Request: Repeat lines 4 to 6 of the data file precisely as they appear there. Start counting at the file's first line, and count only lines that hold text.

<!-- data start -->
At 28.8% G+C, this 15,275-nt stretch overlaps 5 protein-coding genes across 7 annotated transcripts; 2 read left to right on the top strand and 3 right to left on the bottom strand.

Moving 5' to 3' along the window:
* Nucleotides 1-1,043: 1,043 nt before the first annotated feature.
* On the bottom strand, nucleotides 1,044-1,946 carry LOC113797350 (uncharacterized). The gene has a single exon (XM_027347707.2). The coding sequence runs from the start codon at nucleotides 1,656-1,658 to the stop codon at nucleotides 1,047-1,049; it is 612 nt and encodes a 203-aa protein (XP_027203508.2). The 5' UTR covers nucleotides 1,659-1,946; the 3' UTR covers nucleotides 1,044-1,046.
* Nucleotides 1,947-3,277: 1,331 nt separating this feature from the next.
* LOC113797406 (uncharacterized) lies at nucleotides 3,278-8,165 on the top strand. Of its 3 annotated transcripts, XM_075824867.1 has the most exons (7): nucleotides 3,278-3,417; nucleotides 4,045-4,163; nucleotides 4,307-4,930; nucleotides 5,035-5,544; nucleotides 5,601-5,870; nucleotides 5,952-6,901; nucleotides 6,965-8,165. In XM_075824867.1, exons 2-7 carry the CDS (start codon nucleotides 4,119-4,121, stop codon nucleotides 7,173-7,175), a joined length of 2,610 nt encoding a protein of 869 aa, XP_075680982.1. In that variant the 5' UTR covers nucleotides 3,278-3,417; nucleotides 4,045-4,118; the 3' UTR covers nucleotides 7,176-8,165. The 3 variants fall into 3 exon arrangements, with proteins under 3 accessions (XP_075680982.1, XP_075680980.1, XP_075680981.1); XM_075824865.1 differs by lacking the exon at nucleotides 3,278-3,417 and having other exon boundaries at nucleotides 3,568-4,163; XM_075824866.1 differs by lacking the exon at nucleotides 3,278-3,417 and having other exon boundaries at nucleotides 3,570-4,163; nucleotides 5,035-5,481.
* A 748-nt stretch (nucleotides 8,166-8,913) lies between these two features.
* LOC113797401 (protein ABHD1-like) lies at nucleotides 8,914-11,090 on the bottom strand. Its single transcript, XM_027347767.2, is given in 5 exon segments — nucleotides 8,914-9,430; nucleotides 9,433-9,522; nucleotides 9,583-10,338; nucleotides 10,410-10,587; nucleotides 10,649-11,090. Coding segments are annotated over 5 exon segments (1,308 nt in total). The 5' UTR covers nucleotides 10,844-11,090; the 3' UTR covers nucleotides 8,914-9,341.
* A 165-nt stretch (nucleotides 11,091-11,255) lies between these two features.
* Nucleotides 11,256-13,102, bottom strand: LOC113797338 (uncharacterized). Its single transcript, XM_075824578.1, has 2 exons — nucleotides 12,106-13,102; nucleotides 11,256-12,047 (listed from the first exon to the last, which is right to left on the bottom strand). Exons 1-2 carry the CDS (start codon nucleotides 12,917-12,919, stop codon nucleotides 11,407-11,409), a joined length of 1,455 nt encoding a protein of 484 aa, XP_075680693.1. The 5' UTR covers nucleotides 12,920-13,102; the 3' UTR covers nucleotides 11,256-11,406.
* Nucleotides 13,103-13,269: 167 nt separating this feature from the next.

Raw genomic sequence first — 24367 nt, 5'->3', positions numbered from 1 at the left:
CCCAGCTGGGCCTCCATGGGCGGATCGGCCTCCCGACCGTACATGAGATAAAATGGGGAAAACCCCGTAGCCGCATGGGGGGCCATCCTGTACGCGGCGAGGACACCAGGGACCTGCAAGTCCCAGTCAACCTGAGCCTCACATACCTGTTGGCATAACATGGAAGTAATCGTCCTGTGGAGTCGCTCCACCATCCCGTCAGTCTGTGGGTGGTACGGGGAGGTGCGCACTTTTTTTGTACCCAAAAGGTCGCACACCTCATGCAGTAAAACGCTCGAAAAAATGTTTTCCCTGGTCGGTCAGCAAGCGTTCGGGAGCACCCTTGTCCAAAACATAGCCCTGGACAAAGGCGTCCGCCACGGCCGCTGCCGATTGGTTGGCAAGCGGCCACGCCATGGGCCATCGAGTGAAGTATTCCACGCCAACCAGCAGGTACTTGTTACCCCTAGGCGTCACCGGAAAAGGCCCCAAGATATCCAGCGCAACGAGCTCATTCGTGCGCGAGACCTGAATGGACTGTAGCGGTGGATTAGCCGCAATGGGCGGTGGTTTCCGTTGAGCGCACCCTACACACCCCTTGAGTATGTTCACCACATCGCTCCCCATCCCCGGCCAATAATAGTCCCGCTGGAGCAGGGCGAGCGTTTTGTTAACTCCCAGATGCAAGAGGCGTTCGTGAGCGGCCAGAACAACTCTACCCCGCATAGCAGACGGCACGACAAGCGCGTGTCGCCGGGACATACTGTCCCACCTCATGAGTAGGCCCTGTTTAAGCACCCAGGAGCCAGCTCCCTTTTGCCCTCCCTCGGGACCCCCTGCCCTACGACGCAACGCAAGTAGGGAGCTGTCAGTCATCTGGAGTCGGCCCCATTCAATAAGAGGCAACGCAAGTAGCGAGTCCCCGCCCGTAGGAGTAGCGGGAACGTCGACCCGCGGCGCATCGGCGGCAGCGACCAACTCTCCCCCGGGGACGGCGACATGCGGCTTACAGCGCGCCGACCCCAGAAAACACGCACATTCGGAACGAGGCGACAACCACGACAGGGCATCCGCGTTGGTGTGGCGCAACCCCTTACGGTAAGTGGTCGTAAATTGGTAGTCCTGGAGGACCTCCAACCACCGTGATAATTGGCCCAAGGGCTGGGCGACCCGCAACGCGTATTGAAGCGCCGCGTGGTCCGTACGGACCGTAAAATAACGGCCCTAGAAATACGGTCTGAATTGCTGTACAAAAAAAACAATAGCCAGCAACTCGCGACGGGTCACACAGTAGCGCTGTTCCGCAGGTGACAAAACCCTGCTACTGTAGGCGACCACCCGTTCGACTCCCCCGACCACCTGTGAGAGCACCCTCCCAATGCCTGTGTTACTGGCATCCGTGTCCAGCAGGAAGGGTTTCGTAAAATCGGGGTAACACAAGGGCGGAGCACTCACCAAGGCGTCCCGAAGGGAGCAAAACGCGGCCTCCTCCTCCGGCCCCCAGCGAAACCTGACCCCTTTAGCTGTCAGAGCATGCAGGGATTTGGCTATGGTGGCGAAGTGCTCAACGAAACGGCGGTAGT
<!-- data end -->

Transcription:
* On the bottom strand, nucleotides 1,044-1,946 carry LOC113797350 (uncharacterized). The gene has a single exon (XM_027347707.2). The coding sequence runs from the start codon at nucleotides 1,656-1,658 to the stop codon at nucleotides 1,047-1,049; it is 612 nt and encodes a 203-aa protein (XP_027203508.2). The 5' UTR covers nucleotides 1,659-1,946; the 3' UTR covers nucleotides 1,044-1,046.
* Nucleotides 1,947-3,277: 1,331 nt separating this feature from the next.
* LOC113797406 (uncharacterized) lies at nucleotides 3,278-8,165 on the top strand. Of its 3 annotated transcripts, XM_075824867.1 has the most exons (7): nucleotides 3,278-3,417; nucleotides 4,045-4,163; nucleotides 4,307-4,930; nucleotides 5,035-5,544; nucleotides 5,601-5,870; nucleotides 5,952-6,901; nucleotides 6,965-8,165. In XM_075824867.1, exons 2-7 carry the CDS (start codon nucleotides 4,119-4,121, stop codon nucleotides 7,173-7,175), a joined length of 2,610 nt encoding a protein of 869 aa, XP_075680982.1. In that variant the 5' UTR covers nucleotides 3,278-3,417; nucleotides 4,045-4,118; the 3' UTR covers nucleotides 7,176-8,165. The 3 variants fall into 3 exon arrangements, with proteins under 3 accessions (XP_075680982.1, XP_075680980.1, XP_075680981.1); XM_075824865.1 differs by lacking the exon at nucleotides 3,278-3,417 and having other exon boundaries at nucleotides 3,568-4,163; XM_075824866.1 differs by lacking the exon at nucleotides 3,278-3,417 and having other exon boundaries at nucleotides 3,570-4,163; nucleotides 5,035-5,481.